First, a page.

Global Issues TED Prize

A new way to fund space exploration, from 2009 TED Prize winner Jill Tarter

Posted by: Morton Bast

Astronomer Jill Tarter wants us all to ask the question, “Are we alone?” As director of the SETI Institute (it stands for the Search for Extraterrestrial Intelligence), Tarter is dedicated to seeking the answer, as well as to imparting upon one and all the importance of the search. In 2009, Tarter was awarded the prestigious TED Prize and founded the website, where people from around the world can register and help with the hunt for alien signals. Tarter’s wish: to “empower Earthlings everywhere to become active participants in the ultimate search for cosmic company.” Ruling out extraterrestrial intelligence at our current point of research, Tarter says, would be akin to scooping one glass of water from the ocean and concluding that there are no fish.

In the three years since Tarter’s TED Prize, the SETI Institute has continued its search, amassed a huge wealth of data and even begun identifying Earth-like planets. They’ve also continued their mission of outreaching their message and educating the public about the full scale of possibilities out there. To that end, Tarter created the TED-Ed lesson, “Calculating the Odds of Intelligent Alien Life,” stressing the full scope of how much is left to be discovered.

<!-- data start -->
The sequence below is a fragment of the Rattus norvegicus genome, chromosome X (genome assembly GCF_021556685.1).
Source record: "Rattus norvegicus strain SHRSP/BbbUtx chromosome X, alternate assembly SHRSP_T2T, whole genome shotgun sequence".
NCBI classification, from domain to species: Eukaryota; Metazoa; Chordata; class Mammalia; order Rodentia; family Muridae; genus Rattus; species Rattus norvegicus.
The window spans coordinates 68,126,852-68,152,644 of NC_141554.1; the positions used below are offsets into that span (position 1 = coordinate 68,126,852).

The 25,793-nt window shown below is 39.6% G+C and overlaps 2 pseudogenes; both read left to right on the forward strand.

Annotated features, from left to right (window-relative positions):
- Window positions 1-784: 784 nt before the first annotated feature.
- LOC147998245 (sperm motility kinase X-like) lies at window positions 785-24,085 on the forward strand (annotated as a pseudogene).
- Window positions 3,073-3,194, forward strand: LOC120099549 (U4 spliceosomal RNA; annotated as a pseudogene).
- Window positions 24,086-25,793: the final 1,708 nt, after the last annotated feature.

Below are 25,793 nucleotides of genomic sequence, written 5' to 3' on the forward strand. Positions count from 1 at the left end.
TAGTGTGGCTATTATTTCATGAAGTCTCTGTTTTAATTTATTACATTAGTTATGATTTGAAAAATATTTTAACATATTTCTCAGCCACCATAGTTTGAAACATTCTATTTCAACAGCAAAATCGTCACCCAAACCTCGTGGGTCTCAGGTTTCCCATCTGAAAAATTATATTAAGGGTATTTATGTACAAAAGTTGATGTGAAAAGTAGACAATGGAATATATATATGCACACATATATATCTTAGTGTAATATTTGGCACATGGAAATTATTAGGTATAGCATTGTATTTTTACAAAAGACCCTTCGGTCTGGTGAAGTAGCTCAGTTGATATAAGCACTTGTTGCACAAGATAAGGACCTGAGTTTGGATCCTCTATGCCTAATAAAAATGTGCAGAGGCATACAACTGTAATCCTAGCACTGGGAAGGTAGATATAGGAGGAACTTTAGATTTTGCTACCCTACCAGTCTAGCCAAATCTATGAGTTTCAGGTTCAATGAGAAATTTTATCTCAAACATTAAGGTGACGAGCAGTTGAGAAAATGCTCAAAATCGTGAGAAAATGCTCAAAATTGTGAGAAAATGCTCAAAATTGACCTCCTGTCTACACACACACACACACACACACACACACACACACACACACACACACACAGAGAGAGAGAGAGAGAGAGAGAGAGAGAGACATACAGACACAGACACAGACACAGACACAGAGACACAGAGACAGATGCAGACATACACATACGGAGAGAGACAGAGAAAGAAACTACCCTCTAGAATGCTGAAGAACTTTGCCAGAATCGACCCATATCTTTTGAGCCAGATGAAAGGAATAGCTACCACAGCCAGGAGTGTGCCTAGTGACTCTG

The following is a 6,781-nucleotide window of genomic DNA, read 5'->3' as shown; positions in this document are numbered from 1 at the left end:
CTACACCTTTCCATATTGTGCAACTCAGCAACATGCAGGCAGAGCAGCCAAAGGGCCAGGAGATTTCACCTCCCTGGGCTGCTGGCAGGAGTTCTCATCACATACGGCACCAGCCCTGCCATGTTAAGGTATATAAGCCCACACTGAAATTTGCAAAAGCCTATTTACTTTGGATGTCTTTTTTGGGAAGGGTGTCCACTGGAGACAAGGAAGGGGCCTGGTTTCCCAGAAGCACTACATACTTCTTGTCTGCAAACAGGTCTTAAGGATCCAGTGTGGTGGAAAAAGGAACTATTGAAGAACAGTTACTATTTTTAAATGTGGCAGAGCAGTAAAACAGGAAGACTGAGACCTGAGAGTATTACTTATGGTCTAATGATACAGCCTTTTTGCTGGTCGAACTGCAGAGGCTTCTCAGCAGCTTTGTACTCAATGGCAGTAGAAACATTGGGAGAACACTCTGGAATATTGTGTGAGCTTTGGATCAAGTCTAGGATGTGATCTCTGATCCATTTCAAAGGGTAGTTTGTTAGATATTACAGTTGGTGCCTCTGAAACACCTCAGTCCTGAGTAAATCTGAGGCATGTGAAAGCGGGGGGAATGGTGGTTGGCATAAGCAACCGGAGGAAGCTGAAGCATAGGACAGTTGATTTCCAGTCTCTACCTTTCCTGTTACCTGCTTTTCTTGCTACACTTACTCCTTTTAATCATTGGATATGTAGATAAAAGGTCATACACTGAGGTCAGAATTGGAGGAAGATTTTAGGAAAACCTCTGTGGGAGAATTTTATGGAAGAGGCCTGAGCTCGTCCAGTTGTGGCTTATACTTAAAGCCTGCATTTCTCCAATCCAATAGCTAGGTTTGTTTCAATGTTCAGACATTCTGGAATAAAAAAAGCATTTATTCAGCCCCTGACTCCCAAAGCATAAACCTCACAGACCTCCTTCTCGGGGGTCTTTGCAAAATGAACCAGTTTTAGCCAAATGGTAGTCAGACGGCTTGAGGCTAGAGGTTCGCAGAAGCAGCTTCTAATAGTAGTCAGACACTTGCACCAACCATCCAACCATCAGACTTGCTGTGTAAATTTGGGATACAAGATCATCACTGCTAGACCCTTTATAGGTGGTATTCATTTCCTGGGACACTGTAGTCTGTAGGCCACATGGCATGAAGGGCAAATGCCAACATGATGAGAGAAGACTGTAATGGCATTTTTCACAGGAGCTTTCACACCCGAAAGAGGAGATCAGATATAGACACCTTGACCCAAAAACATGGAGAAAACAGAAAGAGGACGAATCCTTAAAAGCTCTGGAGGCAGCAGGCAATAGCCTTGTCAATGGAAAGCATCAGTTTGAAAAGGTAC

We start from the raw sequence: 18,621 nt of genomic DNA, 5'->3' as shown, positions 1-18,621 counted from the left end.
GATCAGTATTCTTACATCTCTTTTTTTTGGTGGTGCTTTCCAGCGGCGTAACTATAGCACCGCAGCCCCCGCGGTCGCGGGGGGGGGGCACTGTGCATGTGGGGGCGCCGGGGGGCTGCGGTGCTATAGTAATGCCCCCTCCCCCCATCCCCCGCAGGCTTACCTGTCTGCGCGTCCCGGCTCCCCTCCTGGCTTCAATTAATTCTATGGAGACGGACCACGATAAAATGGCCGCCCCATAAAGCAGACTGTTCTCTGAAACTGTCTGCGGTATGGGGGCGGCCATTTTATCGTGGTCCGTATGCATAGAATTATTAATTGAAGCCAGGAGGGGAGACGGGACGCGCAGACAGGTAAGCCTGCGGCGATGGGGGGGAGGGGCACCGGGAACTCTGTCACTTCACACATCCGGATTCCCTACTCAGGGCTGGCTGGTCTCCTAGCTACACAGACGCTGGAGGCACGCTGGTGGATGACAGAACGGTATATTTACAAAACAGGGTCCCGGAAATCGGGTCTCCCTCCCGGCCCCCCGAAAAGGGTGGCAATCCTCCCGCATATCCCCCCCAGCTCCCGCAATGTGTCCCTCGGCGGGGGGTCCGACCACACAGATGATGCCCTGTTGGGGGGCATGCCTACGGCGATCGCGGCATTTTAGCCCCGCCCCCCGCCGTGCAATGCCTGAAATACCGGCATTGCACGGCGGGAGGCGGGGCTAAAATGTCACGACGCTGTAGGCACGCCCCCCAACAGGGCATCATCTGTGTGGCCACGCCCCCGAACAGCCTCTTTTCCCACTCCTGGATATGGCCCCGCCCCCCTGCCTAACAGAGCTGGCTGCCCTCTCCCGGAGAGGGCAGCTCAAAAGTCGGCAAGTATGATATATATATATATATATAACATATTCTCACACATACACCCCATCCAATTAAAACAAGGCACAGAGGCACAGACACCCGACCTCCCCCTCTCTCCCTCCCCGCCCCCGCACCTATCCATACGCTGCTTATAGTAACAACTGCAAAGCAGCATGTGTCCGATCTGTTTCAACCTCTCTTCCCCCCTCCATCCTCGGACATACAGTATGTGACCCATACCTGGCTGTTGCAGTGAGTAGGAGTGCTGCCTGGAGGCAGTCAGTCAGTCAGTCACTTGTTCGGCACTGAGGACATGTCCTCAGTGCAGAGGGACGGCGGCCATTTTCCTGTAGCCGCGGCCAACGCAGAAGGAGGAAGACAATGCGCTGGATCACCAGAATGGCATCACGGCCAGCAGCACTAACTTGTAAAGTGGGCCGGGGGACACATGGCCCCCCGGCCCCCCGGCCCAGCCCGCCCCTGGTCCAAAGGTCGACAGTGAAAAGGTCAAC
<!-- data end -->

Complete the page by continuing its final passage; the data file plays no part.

But SETI, like many scientific endeavors, has struggled with persistent funding problems. Their newest initiative is a partnership with Uwingu, a private company whose mission is to create a new way to fund research. SETI and Uwingu have been working on apps that will support space exploration as they educate. However, Uwingu needs the funds to launch their products. The company is looking to crowdsource $75K through before September 14. Which means that you can pitch in to help.

Below, read an impassioned letter from Jill Tarter about why the success of this fundraising effort is so crucial, and so exciting.

 “We all have a vested interest in this one — let’s get Uwingu launched!

Independent of the November presidential election results, future funding for scientific research (especially curiosity-driven, space-related exploration, research and education) will be declining into the foreseeable future.  The drop will be steeper if sequestration is triggered in the federal budget process.  As we wring our hands and lament one another, the phrase ‘alternative funding approaches’ repeatedly crops up in the conversation. But who or what are these?  And how do we access them?  Is there any there, there?

Uwingu LLC is doing more than wringing their collective hands — they are trying to become a source of alternative funding for us!